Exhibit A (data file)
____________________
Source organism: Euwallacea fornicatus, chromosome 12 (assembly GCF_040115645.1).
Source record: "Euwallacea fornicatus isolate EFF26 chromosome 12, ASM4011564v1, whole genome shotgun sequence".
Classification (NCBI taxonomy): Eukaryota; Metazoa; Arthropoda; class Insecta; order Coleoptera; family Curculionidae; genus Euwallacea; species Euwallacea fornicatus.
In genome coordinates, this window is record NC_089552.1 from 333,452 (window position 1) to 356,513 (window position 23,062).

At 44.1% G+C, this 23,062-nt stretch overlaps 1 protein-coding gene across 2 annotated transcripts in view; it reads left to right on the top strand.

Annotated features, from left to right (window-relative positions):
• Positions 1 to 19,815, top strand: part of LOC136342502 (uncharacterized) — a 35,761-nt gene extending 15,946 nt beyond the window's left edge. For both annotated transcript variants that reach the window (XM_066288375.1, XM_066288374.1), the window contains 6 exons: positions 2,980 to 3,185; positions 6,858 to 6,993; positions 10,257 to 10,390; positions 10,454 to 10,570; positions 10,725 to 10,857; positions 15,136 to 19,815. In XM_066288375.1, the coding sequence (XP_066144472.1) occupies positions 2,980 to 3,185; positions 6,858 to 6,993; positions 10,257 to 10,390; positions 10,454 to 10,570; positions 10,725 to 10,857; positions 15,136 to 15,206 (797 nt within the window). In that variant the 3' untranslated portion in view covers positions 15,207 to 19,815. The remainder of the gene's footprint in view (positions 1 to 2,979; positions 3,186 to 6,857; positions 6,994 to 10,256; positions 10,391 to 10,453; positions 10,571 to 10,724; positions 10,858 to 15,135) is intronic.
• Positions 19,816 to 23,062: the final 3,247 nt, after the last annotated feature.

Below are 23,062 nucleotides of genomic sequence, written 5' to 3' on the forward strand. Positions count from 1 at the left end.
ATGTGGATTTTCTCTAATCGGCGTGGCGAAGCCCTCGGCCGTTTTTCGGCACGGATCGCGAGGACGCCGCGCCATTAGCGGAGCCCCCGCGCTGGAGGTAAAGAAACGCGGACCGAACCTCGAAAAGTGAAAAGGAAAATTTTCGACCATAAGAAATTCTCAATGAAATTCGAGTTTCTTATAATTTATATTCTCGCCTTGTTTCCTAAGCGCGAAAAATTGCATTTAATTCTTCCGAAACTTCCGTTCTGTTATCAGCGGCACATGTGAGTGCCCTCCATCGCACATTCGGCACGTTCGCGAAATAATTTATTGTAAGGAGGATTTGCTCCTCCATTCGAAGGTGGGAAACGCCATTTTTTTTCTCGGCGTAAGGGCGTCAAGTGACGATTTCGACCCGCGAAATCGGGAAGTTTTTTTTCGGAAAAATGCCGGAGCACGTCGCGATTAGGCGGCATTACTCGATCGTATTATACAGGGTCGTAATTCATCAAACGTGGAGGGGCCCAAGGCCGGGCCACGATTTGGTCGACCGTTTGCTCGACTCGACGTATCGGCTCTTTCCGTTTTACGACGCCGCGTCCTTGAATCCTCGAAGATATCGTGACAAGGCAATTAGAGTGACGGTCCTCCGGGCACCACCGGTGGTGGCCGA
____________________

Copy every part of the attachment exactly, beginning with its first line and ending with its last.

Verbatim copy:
Source organism: Euwallacea fornicatus, chromosome 12 (assembly GCF_040115645.1).
Source record: "Euwallacea fornicatus isolate EFF26 chromosome 12, ASM4011564v1, whole genome shotgun sequence".
Classification (NCBI taxonomy): Eukaryota; Metazoa; Arthropoda; class Insecta; order Coleoptera; family Curculionidae; genus Euwallacea; species Euwallacea fornicatus.
In genome coordinates, this window is record NC_089552.1 from 333,452 (window position 1) to 356,513 (window position 23,062).

At 44.1% G+C, this 23,062-nt stretch overlaps 1 protein-coding gene across 2 annotated transcripts in view; it reads left to right on the top strand.

Annotated features, from left to right (window-relative positions):
• Positions 1 to 19,815, top strand: part of LOC136342502 (uncharacterized) — a 35,761-nt gene extending 15,946 nt beyond the window's left edge. For both annotated transcript variants that reach the window (XM_066288375.1, XM_066288374.1), the window contains 6 exons: positions 2,980 to 3,185; positions 6,858 to 6,993; positions 10,257 to 10,390; positions 10,454 to 10,570; positions 10,725 to 10,857; positions 15,136 to 19,815. In XM_066288375.1, the coding sequence (XP_066144472.1) occupies positions 2,980 to 3,185; positions 6,858 to 6,993; positions 10,257 to 10,390; positions 10,454 to 10,570; positions 10,725 to 10,857; positions 15,136 to 15,206 (797 nt within the window). In that variant the 3' untranslated portion in view covers positions 15,207 to 19,815. The remainder of the gene's footprint in view (positions 1 to 2,979; positions 3,186 to 6,857; positions 6,994 to 10,256; positions 10,391 to 10,453; positions 10,571 to 10,724; positions 10,858 to 15,135) is intronic.
• Positions 19,816 to 23,062: the final 3,247 nt, after the last annotated feature.

Below are 23,062 nucleotides of genomic sequence, written 5' to 3' on the forward strand. Positions count from 1 at the left end.
ATGTGGATTTTCTCTAATCGGCGTGGCGAAGCCCTCGGCCGTTTTTCGGCACGGATCGCGAGGACGCCGCGCCATTAGCGGAGCCCCCGCGCTGGAGGTAAAGAAACGCGGACCGAACCTCGAAAAGTGAAAAGGAAAATTTTCGACCATAAGAAATTCTCAATGAAATTCGAGTTTCTTATAATTTATATTCTCGCCTTGTTTCCTAAGCGCGAAAAATTGCATTTAATTCTTCCGAAACTTCCGTTCTGTTATCAGCGGCACATGTGAGTGCCCTCCATCGCACATTCGGCACGTTCGCGAAATAATTTATTGTAAGGAGGATTTGCTCCTCCATTCGAAGGTGGGAAACGCCATTTTTTTTCTCGGCGTAAGGGCGTCAAGTGACGATTTCGACCCGCGAAATCGGGAAGTTTTTTTTCGGAAAAATGCCGGAGCACGTCGCGATTAGGCGGCATTACTCGATCGTATTATACAGGGTCGTAATTCATCAAACGTGGAGGGGCCCAAGGCCGGGCCACGATTTGGTCGACCGTTTGCTCGACTCGACGTATCGGCTCTTTCCGTTTTACGACGCCGCGTCCTTGAATCCTCGAAGATATCGTGACAAGGCAATTAGAGTGACGGTCCTCCGGGCACCACCGGTGGTGGCCGA